Optical Detection of Paraoxon Using Single-Walled Carbon Nanotube Films with Attached Organophosphorus Hydrolase-Expressed Escherichia coliReport as inadecuate




Optical Detection of Paraoxon Using Single-Walled Carbon Nanotube Films with Attached Organophosphorus Hydrolase-Expressed Escherichia coli - Download this document for free, or read online. Document in PDF available to download.

1

Department of Mechanical Engineering, Pohang University of Science and Technology, 77 Cheongam-Ro, Nam-Gu, Pohang, Gyeongbuk 790-784, Korea

2

School of Biotechnology and Graduate School of Biochemistry, Yeungnam Univerisity, 280 Daehak-Ro, Gyeongsan, Gyeongbuk 712-749, Korea

3

Department of Chemical Engineering, Pohang University of Science and Technology, 77 Cheongam-Ro, Nam-Gu, Pohang, Gyeongbuk 790-784, Korea





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Academic Editors: Gary R. Pickrell and Daniel Homa

Abstract In whole-cell based biosensors, spectrophotometry is one of the most commonly used methods for detecting organophosphates due to its simplicity and reliability. The sensor performance is directly affected by the cell immobilization method because it determines the amount of cells, the mass transfer rate, and the stability. In this study, we demonstrated that our previously-reported microbe immobilization method, a microbe-attached single-walled carbon nanotube film, can be applied to whole-cell-based organophosphate sensors. This method has many advantages over other whole-cell organophosphate sensors, including high specific activity, quick cell immobilization, and excellent stability. A device with circular electrodes was fabricated for an enlarged cell-immobilization area. Escherichia coli expressing organophosphorus hydrolase in the periplasmic space and single-walled carbon nanotubes were attached to the device by our method. Paraoxon was hydrolyzed using this device, and detected by measuring the concentration of the enzymatic reaction product, p-nitrophenol. The specific activity of our device was calculated, and was shown to be over 2.5 times that reported previously for other whole-cell organophosphate sensors. Thus, this method for generation of whole-cell-based OP biosensors might be optimal, as it overcomes many of the caveats that prevent the widespread use of other such devices. View Full-Text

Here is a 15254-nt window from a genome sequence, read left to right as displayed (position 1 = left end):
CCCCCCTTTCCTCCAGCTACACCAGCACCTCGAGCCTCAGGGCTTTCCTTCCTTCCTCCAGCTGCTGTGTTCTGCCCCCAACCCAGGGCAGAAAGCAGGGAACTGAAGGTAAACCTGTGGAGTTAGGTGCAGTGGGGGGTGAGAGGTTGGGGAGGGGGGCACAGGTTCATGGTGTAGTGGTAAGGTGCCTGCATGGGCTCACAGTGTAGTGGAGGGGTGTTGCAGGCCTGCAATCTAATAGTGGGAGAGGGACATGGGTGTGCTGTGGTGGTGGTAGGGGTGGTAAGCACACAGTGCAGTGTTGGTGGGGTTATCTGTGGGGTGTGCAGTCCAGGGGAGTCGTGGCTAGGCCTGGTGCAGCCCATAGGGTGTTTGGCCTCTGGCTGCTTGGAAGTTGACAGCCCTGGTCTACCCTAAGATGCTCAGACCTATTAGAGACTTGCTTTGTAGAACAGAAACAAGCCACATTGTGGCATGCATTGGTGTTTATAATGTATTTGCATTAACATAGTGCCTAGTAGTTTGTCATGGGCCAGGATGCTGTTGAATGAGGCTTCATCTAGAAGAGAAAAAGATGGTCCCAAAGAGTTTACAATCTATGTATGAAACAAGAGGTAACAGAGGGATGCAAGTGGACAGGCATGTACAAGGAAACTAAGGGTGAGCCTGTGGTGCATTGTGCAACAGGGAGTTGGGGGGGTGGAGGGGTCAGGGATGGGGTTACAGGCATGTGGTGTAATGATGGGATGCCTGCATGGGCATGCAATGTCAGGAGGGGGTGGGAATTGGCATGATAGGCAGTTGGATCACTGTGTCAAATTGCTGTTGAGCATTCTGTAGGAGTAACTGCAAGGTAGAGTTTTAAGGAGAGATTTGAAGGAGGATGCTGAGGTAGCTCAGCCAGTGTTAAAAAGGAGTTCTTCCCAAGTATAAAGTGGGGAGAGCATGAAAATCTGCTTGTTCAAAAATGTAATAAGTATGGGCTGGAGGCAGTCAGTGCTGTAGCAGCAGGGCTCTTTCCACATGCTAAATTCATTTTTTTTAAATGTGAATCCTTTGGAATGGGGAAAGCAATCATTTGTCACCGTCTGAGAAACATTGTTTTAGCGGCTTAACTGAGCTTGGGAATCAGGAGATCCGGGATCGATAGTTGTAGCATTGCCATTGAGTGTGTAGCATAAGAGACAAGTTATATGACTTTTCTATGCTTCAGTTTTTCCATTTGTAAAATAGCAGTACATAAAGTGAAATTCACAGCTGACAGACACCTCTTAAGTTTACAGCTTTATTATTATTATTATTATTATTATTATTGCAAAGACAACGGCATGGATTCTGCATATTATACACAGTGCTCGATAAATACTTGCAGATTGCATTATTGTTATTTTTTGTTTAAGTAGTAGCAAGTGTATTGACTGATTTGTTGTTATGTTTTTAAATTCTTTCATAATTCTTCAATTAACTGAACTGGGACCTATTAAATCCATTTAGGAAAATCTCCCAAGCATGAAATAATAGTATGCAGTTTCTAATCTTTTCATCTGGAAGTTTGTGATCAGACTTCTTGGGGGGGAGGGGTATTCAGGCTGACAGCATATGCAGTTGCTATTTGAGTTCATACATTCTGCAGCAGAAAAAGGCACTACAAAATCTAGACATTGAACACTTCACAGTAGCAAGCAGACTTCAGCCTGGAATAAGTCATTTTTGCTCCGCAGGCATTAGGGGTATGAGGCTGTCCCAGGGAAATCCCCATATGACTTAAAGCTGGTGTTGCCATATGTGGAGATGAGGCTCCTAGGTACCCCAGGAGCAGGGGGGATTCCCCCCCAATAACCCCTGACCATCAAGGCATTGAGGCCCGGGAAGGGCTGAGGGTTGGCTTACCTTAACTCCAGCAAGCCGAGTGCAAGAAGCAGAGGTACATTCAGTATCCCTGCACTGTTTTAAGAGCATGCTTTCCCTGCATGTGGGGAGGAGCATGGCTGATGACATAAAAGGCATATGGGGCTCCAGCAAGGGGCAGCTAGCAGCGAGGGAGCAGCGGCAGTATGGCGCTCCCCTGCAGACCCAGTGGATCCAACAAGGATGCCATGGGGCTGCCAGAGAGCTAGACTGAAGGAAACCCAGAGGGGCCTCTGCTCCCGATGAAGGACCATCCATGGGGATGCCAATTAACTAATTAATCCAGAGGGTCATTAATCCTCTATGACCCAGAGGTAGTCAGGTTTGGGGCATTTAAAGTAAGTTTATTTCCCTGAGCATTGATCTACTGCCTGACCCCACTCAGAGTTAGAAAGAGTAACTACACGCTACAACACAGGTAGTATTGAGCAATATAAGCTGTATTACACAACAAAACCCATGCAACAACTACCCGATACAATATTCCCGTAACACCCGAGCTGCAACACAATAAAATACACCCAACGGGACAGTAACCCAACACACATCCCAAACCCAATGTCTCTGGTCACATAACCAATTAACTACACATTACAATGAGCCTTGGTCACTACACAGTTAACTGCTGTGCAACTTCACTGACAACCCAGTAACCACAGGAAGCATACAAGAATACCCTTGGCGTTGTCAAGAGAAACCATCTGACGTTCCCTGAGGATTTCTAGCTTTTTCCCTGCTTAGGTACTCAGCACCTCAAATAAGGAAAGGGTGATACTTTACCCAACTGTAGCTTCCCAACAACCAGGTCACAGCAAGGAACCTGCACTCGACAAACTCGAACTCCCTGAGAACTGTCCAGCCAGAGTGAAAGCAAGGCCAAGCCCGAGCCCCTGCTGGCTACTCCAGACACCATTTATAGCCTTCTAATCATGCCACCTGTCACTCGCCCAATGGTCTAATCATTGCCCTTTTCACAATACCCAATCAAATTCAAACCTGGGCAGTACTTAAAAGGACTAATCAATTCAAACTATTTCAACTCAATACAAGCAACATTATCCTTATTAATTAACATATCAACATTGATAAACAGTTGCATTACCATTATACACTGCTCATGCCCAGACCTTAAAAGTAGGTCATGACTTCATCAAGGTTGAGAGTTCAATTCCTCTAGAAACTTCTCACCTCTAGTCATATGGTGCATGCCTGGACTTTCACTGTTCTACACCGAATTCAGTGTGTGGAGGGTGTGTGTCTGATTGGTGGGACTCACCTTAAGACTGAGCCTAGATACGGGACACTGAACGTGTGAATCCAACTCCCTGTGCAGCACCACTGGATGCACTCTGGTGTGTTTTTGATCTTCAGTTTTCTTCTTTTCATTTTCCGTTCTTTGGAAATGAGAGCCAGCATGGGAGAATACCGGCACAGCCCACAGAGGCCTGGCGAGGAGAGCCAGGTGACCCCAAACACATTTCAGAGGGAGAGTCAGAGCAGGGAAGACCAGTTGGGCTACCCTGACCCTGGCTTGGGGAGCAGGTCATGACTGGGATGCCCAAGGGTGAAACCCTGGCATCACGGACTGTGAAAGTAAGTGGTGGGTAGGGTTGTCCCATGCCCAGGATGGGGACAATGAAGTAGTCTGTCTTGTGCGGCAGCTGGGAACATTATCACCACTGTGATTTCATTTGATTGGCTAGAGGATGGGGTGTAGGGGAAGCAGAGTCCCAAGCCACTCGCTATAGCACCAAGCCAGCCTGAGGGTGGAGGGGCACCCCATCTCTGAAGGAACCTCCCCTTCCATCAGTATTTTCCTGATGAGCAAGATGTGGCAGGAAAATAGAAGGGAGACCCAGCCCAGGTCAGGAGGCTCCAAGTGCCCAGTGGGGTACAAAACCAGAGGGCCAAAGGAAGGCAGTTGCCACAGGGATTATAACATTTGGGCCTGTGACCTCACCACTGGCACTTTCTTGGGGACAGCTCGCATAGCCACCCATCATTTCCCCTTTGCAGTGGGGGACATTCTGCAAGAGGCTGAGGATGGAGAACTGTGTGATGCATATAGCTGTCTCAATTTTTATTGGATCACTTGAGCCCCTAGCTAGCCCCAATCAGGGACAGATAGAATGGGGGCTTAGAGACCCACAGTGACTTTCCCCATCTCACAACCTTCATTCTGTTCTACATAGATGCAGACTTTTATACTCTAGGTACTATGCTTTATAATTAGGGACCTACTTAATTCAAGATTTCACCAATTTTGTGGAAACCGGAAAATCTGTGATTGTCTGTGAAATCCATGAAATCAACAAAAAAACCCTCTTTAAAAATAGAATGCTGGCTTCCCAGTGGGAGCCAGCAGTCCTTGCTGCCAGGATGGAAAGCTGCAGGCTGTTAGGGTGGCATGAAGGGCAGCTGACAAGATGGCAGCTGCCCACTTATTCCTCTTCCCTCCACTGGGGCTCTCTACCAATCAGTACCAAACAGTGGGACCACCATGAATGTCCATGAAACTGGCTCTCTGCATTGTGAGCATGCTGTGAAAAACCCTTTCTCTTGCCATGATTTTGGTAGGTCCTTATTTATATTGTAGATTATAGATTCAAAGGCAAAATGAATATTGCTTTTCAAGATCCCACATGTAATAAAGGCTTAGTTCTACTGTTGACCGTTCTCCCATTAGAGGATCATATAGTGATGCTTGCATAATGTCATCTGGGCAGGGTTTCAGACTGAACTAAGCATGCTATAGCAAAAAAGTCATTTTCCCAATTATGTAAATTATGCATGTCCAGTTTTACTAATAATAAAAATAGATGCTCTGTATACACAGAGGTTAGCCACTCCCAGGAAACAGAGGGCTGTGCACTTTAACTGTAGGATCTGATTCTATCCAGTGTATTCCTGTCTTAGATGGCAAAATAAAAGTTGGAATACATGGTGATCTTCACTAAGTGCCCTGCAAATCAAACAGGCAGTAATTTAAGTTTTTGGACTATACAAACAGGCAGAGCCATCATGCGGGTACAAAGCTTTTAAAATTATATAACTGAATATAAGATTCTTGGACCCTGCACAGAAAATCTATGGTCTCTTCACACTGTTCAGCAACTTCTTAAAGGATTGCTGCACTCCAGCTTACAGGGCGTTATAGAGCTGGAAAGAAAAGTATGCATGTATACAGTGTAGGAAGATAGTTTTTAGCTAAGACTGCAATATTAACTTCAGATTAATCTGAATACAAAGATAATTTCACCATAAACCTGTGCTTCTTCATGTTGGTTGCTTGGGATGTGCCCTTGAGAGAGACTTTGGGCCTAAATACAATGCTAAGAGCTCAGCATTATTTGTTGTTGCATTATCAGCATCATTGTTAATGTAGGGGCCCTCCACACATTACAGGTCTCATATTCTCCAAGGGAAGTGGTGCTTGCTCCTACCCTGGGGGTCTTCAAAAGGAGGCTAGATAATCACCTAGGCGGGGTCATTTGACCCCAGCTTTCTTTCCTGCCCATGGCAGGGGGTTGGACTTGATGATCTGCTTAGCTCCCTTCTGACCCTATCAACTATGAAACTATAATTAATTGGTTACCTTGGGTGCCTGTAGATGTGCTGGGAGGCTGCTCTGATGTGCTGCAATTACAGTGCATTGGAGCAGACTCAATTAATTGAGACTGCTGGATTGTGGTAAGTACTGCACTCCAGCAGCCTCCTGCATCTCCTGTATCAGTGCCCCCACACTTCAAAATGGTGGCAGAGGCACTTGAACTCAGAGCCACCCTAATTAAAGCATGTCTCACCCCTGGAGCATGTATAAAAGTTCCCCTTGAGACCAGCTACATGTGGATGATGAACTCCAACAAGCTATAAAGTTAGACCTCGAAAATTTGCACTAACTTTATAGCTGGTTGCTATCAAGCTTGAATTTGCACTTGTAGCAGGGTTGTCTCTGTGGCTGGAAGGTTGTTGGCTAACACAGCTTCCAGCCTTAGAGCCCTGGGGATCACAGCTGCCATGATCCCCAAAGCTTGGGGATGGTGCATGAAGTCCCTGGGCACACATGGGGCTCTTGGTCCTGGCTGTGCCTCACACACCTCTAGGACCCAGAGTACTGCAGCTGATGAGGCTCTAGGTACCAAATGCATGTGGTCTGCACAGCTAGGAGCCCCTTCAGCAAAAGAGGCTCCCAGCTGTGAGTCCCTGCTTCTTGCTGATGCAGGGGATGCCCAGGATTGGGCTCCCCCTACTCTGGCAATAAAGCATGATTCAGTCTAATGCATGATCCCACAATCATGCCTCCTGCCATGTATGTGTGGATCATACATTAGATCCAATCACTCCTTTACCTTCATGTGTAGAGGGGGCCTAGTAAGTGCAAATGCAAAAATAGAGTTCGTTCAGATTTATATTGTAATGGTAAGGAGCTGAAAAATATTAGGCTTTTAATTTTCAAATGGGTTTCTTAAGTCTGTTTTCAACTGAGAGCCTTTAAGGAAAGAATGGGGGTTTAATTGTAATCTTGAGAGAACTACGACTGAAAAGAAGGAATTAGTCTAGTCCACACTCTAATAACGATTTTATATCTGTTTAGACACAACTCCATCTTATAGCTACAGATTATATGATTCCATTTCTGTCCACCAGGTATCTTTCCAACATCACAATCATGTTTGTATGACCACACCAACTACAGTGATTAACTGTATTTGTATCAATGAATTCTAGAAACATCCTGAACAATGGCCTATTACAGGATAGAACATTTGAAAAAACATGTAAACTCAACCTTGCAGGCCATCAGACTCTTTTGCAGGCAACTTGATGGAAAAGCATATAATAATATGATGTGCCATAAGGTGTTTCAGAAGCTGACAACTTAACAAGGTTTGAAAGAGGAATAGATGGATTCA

Keywords: organophosphates; biosensor; carbon nanotube; microbial immobilization organophosphates; biosensor; carbon nanotube; microbial immobilization





Author: Intae Kim 1, Geon Hwee Kim 1, Chang Sup Kim 2, Hyung Joon Cha 3 and Geunbae Lim 1,*

Source: http://mdpi.com/



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